RockPop Cover Story - George DuBose & The Notorious B.I.G.
Portrait Of The Then 19-year-old Biggie Smalls And 50G
The story behind the photograph, in the words of George DuBose,
"Mr. Cee, Big Daddy Kane's DJ, called me one day and told me that he was working with a young rapper. The track for the young rapper was going to be on a compilation 12" vinyl that would be released by a NY radio station. I forget the name of the station - I think it was WKTU.
"Mr. Cee asked me if I would go to Bed-Stuy [Brooklyn] to take some photos. Cee went on to say that there was 'no budget' for the session and would I take the pictures for free. As I had already photographed and designed several packages for Big Daddy Kane and Kane had been a big factor in my buying a house, I could certainly offer a freebie to pay back Cee.
"'Sure, I'll go to Bed-Stuy, if you come with me. No way am I going there with my photo equipment without a bodyguard.' He agreed that I was being sensible and we made a date to travel together from Manhattan to Brooklyn by subway. We got to the corner of Bedford Avenue and Quincy, where I was introduced to Biggie Smalls and his DJ, 50 Grand. Biggie was BIG and not very friendly. I had worked with quite a few rappers by this time, so I was aware that some of them preferred a hard image. No smiles, no humor in their songs..."
"The young rapper wanted his photo taken in front of the street signs that marked the epicenter of his hood. I shot a dozen pictures of Biggie and 50G in front of the street signs, but to get their faces and the street sign in the same frame, I had to shoot from quite a low angle. I wasn't too pleased about this arrangement so I made some more shots of the two of them against a wall on the other side of the street.
"Not particularly wanting to linger in this area of Brooklyn, I said I was finished, then thanked them and told Cee I was ready to leave. Biggie then asked me if I had more film. I had a few shots left on the one roll of film that I had used. Would I take a picture of his posse? 'OK,' I replied, but I didn't see any posse...
"Fifteen seconds later - it was like someone blew a whistle - there were 20 guys around me ready to pose for their fifteen seconds of fame. I looked around for a suitable background and told the crew to line up in a sunlit spot on a sidewalk across the street from where we were. I got Biggie in the center of the crowd, and then I told them to get closer together. I then looked into the viewfinder of my camera to focus and I saw that Biggie was pointing an Uzi at me. Oops! In my politest voice, I asked Biggie to point the gun away from the camera and then took only two photos before I realized I was at the end of my roll. I said 'Thanks. That's it, we got it.' I then looked at Cee and said, 'Let's boogie!'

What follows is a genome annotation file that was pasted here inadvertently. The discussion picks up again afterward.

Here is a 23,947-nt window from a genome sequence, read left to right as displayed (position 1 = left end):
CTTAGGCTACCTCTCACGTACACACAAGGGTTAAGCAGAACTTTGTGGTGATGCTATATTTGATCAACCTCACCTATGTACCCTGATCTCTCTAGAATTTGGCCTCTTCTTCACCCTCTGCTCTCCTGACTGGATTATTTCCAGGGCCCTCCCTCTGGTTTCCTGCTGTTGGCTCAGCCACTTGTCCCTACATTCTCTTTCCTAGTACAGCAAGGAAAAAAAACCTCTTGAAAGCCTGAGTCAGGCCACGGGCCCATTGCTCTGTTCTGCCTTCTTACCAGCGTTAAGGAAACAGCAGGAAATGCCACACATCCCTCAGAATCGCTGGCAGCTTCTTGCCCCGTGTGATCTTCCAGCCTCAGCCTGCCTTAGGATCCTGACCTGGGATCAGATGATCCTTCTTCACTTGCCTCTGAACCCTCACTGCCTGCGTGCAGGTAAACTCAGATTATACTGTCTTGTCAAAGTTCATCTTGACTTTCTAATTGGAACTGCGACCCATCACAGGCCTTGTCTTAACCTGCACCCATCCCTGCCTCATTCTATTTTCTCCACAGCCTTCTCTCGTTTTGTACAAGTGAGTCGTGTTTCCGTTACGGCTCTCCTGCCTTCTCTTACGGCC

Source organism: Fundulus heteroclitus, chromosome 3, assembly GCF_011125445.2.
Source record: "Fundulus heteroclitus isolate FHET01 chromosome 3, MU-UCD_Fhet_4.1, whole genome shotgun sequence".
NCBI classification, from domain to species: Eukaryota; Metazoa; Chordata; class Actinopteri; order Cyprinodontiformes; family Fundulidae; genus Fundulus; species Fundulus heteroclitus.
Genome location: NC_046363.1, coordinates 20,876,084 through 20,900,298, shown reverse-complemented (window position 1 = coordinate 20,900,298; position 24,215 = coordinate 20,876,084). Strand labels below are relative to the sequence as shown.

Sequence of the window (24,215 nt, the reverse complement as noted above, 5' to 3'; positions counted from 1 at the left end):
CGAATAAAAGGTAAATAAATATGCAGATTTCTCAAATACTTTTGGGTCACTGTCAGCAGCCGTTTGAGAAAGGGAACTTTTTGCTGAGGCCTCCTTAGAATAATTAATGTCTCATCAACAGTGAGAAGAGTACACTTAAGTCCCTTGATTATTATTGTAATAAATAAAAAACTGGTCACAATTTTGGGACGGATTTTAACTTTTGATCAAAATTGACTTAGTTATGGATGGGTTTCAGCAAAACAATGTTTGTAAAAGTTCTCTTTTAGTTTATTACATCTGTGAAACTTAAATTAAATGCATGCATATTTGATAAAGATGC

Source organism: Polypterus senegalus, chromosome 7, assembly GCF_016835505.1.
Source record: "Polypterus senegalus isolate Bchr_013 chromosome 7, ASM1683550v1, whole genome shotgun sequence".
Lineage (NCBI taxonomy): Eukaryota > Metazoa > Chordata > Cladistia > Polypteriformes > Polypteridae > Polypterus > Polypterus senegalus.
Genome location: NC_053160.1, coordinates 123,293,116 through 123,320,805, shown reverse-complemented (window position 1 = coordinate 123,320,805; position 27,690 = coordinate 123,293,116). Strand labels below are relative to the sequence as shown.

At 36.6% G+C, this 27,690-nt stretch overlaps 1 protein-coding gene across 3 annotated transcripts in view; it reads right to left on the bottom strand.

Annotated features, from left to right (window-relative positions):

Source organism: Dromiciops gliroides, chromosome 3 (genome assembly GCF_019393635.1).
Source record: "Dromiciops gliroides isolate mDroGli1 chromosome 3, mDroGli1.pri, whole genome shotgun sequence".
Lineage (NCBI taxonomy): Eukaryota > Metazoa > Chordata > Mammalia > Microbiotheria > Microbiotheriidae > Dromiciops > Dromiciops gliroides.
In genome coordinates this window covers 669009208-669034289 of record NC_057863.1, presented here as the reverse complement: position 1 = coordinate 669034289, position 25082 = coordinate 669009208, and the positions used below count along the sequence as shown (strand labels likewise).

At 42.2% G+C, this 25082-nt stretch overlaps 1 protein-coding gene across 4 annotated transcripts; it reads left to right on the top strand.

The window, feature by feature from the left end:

"A few days later, I gave Cee the shot he wanted of Biggie and 50G and that was the end of it. Until...Biggie was shot and killed only a few years later! I hadn't realized how hugely successful Biggie had become in only a few years. He had been signed to Bad Boy Records that was owned by a character named, Sean Combs. Now he was 'the Notorious B.I.G.'
"Evidently, Bad Boy had decided make some kind of video right after B.I.G. was killed. I never saw the video, but Mr. Cee told me that a couple of the shots I had taken in Bed-Stuy were used in the video. I called my photo resale agent to ask them about this sale of my photos to Bad Boy. They confirmed the transaction and told me that I would net a few hundred $$ from the sales. I was told a few months later that the label refused to pay for them. I guess they don't call themselves 'Bad Boy' for nothing...So I just go went with my life."
The Notorious B.I.G.'s 2007 release on Bad Boy is titled Greatest Hits reached #1 on the Billboard Top Album charts in March 2007. It is the 3rd #1 record in his career and reached this position 10 years after he was killed.
Click here to see the entire George DuBose Notorious B.I.G. portfolio on the RockPoP Gallery site.
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